Back to Back Book Events

african-american-faces-of-the-civil-war-200DPITwo weeks, two book talks! Now, catching my breath to acknowledge those who organized and attended.

On June 5, I discussed African American Faces of the Civil War to a great group gathered at the Ft. Taber Community Center in New Bedford, Mass. Sponsored by the New Bedford Historical Society, the attendees included Carl Cruz, great-great-grand-nephew of Sgt. William H. Carney of the 54th Massachusetts Infantry. I had met Carl at the National Gallery of Art at last year’s opening of the Shaw Memorial exhibit. The New Bedford Civil War Round Table also sponsored the event, and I’m grateful to the many folks who turned out. I am also indebted to organizer Lee Blake, and John Centeio for his kindness.

On June 13, I spoke to another great group at Siena College in Loudonville, N.Y., just outside Albany. Organizer Matt George of the Capital District Civil War Round Table. The event was co-sponsored by the Underground Railroad History Project. Special thanks to the three young re-enactors who attended, dressed in their uniforms.

I am grateful for the invitations, and happy to have had the opportunity to tell the stories and share the photos of men of color who participated in our Civil War.

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Book Talk at the Historical Society of Kent County

photo 1Located in the heart of Chestertown, Md., the Historical Society of Kent County has one of the best locations of any I’ve visited. It was an excellent venue to present a talk about African American Faces of the Civil War. Yesterday I spoke to members of the society and guests as the streets outside were crowded with locals participating in First Friday events.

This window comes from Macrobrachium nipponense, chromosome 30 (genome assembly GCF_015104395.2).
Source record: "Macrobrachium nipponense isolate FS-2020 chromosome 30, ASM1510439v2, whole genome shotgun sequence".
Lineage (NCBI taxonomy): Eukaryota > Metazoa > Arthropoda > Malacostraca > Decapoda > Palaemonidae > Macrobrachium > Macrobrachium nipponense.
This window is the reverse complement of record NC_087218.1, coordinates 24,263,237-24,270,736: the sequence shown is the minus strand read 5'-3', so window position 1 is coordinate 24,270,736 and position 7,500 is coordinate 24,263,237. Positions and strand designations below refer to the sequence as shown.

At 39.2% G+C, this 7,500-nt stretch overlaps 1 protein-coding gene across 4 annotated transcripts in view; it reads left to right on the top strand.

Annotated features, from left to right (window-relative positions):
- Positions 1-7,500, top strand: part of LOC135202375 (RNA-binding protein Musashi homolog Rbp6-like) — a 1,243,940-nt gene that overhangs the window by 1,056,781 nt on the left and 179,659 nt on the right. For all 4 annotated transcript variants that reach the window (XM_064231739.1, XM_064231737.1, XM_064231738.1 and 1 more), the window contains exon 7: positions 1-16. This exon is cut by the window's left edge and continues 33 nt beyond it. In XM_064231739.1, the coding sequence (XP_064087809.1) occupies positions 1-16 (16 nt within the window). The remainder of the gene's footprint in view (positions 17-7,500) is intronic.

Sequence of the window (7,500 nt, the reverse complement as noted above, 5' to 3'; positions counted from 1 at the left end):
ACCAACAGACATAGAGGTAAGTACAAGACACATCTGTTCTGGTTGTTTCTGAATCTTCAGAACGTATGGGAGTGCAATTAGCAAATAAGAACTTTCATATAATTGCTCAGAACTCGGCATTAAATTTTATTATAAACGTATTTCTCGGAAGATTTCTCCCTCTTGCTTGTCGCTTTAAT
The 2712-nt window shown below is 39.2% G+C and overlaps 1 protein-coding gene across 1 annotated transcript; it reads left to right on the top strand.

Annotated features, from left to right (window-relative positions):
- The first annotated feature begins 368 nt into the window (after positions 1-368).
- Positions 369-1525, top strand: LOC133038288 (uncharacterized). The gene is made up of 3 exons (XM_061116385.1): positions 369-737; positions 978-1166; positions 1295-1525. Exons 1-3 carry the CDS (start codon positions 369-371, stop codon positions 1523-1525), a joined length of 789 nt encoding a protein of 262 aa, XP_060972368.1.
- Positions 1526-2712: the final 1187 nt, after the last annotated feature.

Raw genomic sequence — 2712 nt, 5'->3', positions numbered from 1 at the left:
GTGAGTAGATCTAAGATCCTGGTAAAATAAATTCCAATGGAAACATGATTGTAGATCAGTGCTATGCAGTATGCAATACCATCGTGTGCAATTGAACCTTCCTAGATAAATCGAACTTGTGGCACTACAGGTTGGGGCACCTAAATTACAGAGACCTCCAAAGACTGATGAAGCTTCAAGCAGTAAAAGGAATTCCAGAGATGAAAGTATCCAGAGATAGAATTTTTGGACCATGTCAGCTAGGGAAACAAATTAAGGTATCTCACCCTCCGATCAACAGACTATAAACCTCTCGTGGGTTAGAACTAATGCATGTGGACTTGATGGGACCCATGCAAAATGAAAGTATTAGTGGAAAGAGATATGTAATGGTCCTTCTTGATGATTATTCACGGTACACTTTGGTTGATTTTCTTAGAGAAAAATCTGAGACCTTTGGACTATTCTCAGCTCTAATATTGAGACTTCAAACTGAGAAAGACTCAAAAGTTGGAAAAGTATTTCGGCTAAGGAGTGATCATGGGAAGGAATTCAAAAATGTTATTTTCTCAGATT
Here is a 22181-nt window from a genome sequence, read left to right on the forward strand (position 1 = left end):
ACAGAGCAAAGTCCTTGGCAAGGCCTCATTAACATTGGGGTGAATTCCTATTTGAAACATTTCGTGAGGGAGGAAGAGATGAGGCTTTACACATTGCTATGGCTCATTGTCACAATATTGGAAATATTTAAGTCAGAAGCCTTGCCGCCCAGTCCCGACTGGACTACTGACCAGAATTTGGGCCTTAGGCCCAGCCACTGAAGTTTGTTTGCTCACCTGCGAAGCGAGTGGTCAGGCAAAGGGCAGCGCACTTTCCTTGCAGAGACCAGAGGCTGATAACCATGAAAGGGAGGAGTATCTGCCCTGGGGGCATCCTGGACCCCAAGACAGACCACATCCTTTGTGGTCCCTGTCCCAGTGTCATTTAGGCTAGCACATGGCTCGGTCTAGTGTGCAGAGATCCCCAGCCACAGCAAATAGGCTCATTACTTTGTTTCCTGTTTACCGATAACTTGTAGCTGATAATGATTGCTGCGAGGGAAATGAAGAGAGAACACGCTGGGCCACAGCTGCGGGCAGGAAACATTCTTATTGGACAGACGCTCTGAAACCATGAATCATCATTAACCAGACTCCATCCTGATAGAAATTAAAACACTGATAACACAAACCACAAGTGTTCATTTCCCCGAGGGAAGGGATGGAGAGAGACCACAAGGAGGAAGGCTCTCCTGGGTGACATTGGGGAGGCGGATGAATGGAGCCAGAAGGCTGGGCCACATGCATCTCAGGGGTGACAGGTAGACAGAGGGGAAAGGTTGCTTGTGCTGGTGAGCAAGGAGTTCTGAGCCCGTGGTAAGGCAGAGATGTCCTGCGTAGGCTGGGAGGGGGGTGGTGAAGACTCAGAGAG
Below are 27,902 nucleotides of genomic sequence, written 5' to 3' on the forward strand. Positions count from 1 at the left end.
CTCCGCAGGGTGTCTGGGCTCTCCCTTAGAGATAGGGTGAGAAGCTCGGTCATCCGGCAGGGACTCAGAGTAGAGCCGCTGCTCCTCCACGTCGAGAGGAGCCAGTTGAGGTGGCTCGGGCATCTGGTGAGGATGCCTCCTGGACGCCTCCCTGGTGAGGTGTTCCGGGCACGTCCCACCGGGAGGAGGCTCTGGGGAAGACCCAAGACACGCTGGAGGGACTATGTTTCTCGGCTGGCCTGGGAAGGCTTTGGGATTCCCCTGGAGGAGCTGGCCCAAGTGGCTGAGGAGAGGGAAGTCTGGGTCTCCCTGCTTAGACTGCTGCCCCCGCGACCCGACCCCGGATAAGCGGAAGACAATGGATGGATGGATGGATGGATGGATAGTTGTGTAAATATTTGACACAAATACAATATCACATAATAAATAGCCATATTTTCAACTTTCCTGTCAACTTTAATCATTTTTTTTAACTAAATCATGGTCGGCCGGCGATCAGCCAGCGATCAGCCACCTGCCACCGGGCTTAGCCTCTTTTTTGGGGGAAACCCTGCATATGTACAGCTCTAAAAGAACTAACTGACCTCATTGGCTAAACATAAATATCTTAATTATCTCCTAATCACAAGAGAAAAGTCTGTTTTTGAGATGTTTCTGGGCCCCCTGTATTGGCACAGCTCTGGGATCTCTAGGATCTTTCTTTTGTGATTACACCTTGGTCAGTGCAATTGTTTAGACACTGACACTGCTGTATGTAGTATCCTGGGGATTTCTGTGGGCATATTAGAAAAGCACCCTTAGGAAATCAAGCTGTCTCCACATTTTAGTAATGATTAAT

I enjoyed my visit, thanks in large part to Steve Frohock, who coordinated the event. Steve was responsible for having all three of my books available for purchase (thanks to all who did!) and a wonderful display in the front window of the Bordley History Center (pictured top and bottom).

photo 3Steve (pictured, right) told me that the society had worked with The Johns Hopkins University Press on a number of book-related events.

About 400 African American men from Kent County served in the Union army, and the Grand Army of the Republic (G.A.R.) Hall they built in 1908 still stands. But the area is best known to historians and others, according to Steve, for the War of 1812. On August 30, 1814, the Kent County militia battled the British at Caulk’s Field. The site is in pristine condition today, and plans are underway for the bicentennial celebration next year.

photo 2Thanks to everyone who came out yesterday afternoon! On a side note for those of you familiar with the Bay Bridge and Friday beach traffic, it was minimal!

Latest “Faces of War” Column: “Something Got the Matter with My Head”

PinckneyMy latest Civil War News ”Faces of War” column is now available. Pvt. John Pinckney was born into bondage on a prosperous rice-growing plantation in coastal South Carolina, and left to join the 104th U.S. Colored Infantry. He enlisted on April 13, 1865—four days after Robert E. Lee surrendered the Army of Northern Virginia and the day before the assassination of President Abraham Lincoln.

An excerpt:

One friend recalled, “When he came home he came right to see me in Georgetown, where I was living, and he had on his soldier clothes,” and added, “After he came home he went by the name Pinckney all the time — that was his father’s name.”

Read the full story.